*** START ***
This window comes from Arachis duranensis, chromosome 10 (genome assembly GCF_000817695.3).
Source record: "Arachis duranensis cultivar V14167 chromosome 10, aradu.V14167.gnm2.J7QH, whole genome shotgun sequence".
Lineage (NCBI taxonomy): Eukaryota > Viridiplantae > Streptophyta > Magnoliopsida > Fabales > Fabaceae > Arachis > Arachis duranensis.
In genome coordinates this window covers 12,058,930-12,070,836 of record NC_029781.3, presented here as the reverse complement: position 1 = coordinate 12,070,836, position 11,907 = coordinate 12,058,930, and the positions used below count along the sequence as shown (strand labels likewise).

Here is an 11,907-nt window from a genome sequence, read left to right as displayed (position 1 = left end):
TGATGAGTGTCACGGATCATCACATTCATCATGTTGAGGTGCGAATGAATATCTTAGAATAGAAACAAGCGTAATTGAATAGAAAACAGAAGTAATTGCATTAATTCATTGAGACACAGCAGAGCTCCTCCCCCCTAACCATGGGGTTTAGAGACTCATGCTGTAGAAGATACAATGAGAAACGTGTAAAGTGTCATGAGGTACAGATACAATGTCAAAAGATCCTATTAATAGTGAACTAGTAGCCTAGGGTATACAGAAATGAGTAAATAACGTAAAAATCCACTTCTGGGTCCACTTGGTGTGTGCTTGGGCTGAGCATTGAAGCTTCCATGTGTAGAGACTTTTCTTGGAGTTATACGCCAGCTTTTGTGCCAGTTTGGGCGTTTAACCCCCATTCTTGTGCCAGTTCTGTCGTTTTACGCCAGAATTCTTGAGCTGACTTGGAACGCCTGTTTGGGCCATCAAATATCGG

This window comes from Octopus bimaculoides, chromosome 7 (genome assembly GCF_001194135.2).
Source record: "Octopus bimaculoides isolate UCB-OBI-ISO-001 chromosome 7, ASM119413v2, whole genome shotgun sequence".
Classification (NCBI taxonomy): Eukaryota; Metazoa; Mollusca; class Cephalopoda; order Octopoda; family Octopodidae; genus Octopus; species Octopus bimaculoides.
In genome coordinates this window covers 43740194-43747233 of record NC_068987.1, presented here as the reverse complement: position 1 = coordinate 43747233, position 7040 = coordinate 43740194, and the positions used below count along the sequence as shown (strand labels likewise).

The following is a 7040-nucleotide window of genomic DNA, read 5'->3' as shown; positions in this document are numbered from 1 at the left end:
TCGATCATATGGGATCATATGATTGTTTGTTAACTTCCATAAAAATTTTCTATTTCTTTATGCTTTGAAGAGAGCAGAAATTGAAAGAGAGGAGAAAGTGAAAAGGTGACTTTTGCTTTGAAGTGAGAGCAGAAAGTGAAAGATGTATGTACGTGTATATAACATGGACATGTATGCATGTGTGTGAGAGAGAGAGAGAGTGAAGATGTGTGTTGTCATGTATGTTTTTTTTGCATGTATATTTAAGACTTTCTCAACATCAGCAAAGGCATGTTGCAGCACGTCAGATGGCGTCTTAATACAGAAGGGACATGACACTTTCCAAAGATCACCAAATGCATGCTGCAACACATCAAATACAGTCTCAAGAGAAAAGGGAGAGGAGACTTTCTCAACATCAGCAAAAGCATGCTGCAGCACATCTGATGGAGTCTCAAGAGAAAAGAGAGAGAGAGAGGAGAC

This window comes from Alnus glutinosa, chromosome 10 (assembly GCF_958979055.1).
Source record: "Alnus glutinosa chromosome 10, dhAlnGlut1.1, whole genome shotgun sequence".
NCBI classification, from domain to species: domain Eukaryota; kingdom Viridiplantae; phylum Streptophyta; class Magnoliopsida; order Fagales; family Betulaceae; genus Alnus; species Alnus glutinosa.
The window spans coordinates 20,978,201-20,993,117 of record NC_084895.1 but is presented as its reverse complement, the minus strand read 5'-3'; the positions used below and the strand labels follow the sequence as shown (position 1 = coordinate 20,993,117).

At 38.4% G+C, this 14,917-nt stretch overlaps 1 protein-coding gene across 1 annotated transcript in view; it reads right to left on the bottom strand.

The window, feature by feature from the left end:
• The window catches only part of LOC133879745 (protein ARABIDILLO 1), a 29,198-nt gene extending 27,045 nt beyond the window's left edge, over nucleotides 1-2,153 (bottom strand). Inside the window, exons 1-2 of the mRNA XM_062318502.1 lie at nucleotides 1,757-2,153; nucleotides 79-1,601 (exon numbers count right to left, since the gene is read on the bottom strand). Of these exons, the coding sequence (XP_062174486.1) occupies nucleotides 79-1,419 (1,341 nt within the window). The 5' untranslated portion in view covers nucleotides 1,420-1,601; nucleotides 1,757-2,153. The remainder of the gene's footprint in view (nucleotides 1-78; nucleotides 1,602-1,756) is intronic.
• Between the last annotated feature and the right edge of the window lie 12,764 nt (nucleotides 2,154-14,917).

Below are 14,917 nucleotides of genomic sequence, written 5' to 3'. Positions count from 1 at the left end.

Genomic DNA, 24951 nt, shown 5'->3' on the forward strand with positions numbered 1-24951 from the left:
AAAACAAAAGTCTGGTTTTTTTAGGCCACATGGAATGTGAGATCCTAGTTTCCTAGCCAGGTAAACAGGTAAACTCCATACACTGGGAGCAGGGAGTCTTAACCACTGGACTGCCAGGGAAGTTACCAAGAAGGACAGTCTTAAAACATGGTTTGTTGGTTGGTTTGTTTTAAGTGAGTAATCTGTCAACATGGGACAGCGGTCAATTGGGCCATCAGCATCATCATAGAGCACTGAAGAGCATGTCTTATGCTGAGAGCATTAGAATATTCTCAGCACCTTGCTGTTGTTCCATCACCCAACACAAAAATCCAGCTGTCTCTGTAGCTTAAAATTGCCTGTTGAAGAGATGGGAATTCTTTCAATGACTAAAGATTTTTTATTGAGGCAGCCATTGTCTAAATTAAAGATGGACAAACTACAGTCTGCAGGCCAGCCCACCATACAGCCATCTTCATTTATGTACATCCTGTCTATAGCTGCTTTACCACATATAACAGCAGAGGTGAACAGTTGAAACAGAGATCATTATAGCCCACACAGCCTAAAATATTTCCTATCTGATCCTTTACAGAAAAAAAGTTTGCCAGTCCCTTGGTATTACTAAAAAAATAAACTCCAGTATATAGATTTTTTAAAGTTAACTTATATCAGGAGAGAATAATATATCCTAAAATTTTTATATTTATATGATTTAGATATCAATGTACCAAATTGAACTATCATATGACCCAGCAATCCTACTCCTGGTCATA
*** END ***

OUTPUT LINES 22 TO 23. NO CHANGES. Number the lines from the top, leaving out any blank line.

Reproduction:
Genomic DNA, 24951 nt, shown 5'->3' on the forward strand with positions numbered 1-24951 from the left:
AAAACAAAAGTCTGGTTTTTTTAGGCCACATGGAATGTGAGATCCTAGTTTCCTAGCCAGGTAAACAGGTAAACTCCATACACTGGGAGCAGGGAGTCTTAACCACTGGACTGCCAGGGAAGTTACCAAGAAGGACAGTCTTAAAACATGGTTTGTTGGTTGGTTTGTTTTAAGTGAGTAATCTGTCAACATGGGACAGCGGTCAATTGGGCCATCAGCATCATCATAGAGCACTGAAGAGCATGTCTTATGCTGAGAGCATTAGAATATTCTCAGCACCTTGCTGTTGTTCCATCACCCAACACAAAAATCCAGCTGTCTCTGTAGCTTAAAATTGCCTGTTGAAGAGATGGGAATTCTTTCAATGACTAAAGATTTTTTATTGAGGCAGCCATTGTCTAAATTAAAGATGGACAAACTACAGTCTGCAGGCCAGCCCACCATACAGCCATCTTCATTTATGTACATCCTGTCTATAGCTGCTTTACCACATATAACAGCAGAGGTGAACAGTTGAAACAGAGATCATTATAGCCCACACAGCCTAAAATATTTCCTATCTGATCCTTTACAGAAAAAAAGTTTGCCAGTCCCTTGGTATTACTAAAAAAATAAACTCCAGTATATAGATTTTTTAAAGTTAACTTATATCAGGAGAGAATAATATATCCTAAAATTTTTATATTTATATGATTTAGATATCAATGTACCAAATTGAACTATCATATGACCCAGCAATCCTACTCCTGGTCATA